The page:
As we reported, slavery is more lucrative and widespread throughout the world than ever before. Through human trafficking, inidividuals (mostly women and girls) are dealt on the forced labor market, which generates $150 billion per year. Around $99 billion of that comes from the illegal sex trade. Sex slaves in the United States add significantly to that number. Adult entertainment businesses, such as strip clubs and massage parlors, are hubs for human traffickers to enlist sex slaves and put them to work. The state of Florida is taking steps to try to curb human trafficking locally, by requiring strip clubs and massage parlors to post signs in their establishments that promote human trafficking awareness.
This new law will go into effect when the new year hits on January 1. The signs posted will feature a toll-free human trafficking hotline for folks to call if they thin something is up. According to TCPalm, the bill was introduced by Republican Sen. Jack Latvala of Clearwater and signed into law by Gov. Rick Scott. It will give “county commissions the power to pursue noncriminal citations and fines.”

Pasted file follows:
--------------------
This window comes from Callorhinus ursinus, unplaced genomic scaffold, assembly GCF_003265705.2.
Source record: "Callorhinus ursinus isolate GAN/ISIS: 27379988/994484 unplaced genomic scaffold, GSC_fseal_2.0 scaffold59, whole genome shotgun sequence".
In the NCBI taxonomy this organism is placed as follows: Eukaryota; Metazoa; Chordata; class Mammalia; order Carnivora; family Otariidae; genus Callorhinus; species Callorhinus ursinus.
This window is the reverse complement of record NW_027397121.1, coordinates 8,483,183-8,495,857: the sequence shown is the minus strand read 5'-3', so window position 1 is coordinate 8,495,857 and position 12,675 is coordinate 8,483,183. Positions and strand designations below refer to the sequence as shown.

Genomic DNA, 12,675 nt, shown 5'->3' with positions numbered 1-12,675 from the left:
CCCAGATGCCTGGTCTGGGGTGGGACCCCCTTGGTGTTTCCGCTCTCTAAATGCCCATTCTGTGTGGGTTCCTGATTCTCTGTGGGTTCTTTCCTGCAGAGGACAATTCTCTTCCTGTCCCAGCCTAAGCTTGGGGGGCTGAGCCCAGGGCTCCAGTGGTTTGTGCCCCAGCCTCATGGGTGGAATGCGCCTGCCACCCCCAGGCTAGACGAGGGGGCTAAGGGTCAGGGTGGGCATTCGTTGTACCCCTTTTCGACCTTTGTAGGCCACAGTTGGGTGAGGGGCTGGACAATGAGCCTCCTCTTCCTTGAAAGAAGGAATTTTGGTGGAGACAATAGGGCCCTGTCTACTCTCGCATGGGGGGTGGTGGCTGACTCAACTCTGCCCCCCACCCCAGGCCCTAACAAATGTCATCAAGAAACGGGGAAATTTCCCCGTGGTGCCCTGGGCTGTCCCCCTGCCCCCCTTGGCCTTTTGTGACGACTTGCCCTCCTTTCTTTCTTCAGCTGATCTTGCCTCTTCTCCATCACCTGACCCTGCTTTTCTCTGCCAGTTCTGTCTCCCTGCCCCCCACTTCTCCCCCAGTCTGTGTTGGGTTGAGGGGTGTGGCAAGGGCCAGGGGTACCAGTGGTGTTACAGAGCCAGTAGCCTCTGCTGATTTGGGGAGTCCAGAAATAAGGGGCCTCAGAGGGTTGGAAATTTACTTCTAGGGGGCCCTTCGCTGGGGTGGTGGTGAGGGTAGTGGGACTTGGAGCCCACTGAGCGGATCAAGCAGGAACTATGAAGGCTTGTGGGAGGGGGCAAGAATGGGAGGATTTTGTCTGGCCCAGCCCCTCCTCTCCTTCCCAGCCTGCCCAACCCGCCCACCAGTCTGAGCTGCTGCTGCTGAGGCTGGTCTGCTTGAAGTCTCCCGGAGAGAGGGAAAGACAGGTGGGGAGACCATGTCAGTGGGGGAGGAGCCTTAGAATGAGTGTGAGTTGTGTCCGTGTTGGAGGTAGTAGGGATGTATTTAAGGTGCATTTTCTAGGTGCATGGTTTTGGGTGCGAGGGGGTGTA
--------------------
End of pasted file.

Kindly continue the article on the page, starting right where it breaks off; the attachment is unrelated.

Three years ago, strip club owners and managers entered a partnership with the Department of Homeland Security where they agreed to train their employees on what to look for when it comes to human trafficking. Human trafficking is high in Florida due to its high immigrant population and businesses serving as fronts for brothels.
Florida isn’t finished combating human trafficking and slavery in the state. TCPalm reports:
The new sign law is one of several measures approved by the Legislature and signed by Gov. Rick Scott this year to combat human trafficking and slavery and raise public awareness about the problem. The law also requires posting human trafficking awareness signs at turnpike service plazas, weigh stations and highway rest areas, major airports and train stations, and hospital emergency rooms.
Other new laws increase the punishment for those convicted and protect victims by making confidential their personal information.
More laws may be coming during the legislative session opening Jan. 12.